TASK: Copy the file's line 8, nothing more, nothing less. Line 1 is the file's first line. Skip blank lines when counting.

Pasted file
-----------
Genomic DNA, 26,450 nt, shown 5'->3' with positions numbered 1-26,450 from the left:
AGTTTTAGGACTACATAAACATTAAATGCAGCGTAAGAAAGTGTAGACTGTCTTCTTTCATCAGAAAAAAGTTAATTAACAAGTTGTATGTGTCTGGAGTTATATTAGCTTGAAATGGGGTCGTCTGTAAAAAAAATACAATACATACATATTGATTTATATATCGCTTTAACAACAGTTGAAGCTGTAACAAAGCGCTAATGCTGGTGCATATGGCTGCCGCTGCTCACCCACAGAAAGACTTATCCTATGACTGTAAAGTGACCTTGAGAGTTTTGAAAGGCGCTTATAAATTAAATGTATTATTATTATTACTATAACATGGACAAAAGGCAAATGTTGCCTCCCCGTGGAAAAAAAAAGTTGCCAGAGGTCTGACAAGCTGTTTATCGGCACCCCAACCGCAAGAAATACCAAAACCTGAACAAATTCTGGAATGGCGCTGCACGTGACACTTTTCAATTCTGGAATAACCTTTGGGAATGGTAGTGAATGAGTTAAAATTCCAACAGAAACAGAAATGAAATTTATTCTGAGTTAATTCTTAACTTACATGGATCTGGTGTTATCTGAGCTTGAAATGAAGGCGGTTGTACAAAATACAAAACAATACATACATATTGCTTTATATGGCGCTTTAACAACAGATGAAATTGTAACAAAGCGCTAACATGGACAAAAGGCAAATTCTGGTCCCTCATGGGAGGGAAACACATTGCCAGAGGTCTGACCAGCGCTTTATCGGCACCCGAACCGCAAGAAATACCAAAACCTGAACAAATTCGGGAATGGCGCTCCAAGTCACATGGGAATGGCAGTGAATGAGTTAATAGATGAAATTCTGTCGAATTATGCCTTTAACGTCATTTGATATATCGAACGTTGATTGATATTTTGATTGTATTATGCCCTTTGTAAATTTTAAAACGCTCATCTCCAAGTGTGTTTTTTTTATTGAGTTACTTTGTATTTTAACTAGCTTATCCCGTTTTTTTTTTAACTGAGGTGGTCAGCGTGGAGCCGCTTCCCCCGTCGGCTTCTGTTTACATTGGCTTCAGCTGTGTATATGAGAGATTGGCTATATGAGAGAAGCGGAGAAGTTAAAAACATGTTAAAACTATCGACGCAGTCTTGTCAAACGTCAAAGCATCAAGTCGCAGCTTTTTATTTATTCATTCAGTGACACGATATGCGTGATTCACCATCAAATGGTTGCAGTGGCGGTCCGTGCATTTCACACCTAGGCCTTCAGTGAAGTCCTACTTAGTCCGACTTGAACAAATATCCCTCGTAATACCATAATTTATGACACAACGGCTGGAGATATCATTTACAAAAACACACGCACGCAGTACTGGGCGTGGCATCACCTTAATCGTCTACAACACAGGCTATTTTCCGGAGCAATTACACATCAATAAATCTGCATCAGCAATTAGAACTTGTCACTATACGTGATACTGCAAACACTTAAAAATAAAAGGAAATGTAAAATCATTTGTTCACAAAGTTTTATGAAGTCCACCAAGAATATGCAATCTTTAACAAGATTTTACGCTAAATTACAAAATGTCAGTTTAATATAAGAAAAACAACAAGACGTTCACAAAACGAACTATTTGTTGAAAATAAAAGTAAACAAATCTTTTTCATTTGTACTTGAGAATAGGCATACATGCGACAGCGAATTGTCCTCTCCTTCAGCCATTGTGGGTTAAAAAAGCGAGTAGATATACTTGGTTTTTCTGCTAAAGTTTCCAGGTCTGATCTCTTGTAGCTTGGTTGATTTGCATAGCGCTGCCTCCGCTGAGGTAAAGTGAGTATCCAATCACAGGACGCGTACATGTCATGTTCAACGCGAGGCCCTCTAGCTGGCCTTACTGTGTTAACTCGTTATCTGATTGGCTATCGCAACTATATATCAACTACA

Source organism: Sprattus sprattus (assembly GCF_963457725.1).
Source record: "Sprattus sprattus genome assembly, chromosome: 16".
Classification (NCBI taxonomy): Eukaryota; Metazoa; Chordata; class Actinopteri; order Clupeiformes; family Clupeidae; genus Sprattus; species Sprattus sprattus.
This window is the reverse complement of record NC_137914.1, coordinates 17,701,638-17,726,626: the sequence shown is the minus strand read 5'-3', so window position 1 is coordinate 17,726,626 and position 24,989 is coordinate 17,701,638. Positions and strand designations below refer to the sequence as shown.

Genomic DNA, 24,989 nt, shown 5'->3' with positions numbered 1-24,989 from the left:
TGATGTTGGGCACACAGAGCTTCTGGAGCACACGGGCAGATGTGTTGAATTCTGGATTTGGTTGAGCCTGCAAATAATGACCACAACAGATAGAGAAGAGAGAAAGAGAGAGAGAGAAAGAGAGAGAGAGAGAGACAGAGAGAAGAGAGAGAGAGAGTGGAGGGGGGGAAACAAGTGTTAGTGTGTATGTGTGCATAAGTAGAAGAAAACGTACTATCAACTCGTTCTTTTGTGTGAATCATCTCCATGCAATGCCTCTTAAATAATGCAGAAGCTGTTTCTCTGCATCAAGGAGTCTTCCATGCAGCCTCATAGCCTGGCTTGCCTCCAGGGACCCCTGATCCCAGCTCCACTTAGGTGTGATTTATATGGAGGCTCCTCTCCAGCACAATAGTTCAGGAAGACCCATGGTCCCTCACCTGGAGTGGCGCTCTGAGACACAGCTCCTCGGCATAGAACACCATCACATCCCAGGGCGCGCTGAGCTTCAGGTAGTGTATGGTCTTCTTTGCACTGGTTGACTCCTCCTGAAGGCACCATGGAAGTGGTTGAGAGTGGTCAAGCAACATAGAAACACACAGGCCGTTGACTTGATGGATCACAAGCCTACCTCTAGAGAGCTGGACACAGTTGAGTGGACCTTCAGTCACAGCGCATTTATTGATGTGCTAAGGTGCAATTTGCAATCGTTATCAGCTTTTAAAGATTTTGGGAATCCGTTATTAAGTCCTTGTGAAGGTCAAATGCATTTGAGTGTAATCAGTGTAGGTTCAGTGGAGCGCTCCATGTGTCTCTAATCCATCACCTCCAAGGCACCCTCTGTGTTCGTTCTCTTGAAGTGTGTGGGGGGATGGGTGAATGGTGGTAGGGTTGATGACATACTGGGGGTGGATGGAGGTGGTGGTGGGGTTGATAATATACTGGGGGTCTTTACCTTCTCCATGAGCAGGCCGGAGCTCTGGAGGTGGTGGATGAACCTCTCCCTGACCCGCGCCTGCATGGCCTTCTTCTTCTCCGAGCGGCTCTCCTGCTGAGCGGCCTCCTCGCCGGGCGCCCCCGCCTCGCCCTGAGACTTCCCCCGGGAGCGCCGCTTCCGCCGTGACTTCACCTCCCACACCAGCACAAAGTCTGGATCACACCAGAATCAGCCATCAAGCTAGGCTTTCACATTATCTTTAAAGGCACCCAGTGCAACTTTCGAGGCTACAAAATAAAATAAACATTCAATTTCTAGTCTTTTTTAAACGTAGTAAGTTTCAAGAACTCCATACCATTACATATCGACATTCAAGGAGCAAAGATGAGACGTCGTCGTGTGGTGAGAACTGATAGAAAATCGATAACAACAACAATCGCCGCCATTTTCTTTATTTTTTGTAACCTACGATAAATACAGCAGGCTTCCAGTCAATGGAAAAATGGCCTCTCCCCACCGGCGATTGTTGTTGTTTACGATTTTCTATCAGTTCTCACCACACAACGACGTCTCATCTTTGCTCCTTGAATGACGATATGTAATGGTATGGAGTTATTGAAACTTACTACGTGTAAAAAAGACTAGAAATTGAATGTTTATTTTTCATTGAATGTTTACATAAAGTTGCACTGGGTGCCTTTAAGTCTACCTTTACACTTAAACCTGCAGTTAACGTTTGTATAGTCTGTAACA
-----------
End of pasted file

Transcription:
TGATGTTGGGCACACAGAGCTTCTGGAGCACACGGGCAGATGTGTTGAATTCTGGATTTGGTTGAGCCTGCAAATAATGACCACAACAGATAGAGAAGAGAGAAAGAGAGAGAGAGAAAGAGAGAGAGAGAGAGACAGAGAGAAGAGAGAGAGAGAGTGGAGGGGGGGAAACAAGTGTTAGTGTGTATGTGTGCATAAGTAGAAGAAAACGTACTATCAACTCGTTCTTTTGTGTGAATCATCTCCATGCAATGCCTCTTAAATAATGCAGAAGCTGTTTCTCTGCATCAAGGAGTCTTCCATGCAGCCTCATAGCCTGGCTTGCCTCCAGGGACCCCTGATCCCAGCTCCACTTAGGTGTGATTTATATGGAGGCTCCTCTCCAGCACAATAGTTCAGGAAGACCCATGGTCCCTCACCTGGAGTGGCGCTCTGAGACACAGCTCCTCGGCATAGAACACCATCACATCCCAGGGCGCGCTGAGCTTCAGGTAGTGTATGGTCTTCTTTGCACTGGTTGACTCCTCCTGAAGGCACCATGGAAGTGGTTGAGAGTGGTCAAGCAACATAGAAACACACAGGCCGTTGACTTGATGGATCACAAGCCTACCTCTAGAGAGCTGGACACAGTTGAGTGGACCTTCAGTCACAGCGCATTTATTGATGTGCTAAGGTGCAATTTGCAATCGTTATCAGCTTTTAAAGATTTTGGGAATCCGTTATTAAGTCCTTGTGAAGGTCAAATGCATTTGAGTGTAATCAGTGTAGGTTCAGTGGAGCGCTCCATGTGTCTCTAATCCATCACCTCCAAGGCACCCTCTGTGTTCGTTCTCTTGAAGTGTGTGGGGGGATGGGTGAATGGTGGTAGGGTTGATGACATACTGGGGGTGGATGGAGGTGGTGGTGGGGTTGATAATATACTGGGGGTCTTTACCTTCTCCATGAGCAGGCCGGAGCTCTGGAGGTGGTGGATGAACCTCTCCCTGACCCGCGCCTGCATGGCCTTCTTCTTCTCCGAGCGGCTCTCCTGCTGAGCGGCCTCCTCGCCGGGCGCCCCCGCCTCGCCCTGAGACTTCCCCCGGGAGCGCCGCTTCCGCCGTGACTTCACCTCCCACACCAGCACAAAGTCTGGATCACACCAGAATCAGCCATCAAGCTAGGCTTTCACATTATCTTTAAAGGCACCCAGTGCAACTTTCGAGGCTACAAAATAAAATAAACATTCAATTTCTAGTCTTTTTTAAACGTAGTAAGTTTCAAGAACTCCATACCATTACATATCGACATTCAAGGAGCAAAGATGAGACGTCGTCGTGTGGTGAGAACTGATAGAAAATCGATAACAACAACAATCGCCGCCATTTTCTTTATTTTTTGTAACCTACGATAAATACAGCAGGCTTCCAGTCAATGGAAAAATGGCCTCTCCCCACCGGCGATTGTTGTTGTTTACGATTTTCTATCAGTTCTCACCACACAACGACGTCTCATCTTTGCTCCTTGAATGACGATATGTAATGGTATGGAGTTATTGAAACTTACTACGTGTAAAAAAGACTAGAAATTGAATGTTTATTTTTCATTGAATGTTTACATAAAGTTGCACTGGGTGCCTTTAAGTCTACCTTTACACTTAAACCTGCAGTTAACGTTTGTATAGTCTGTAACA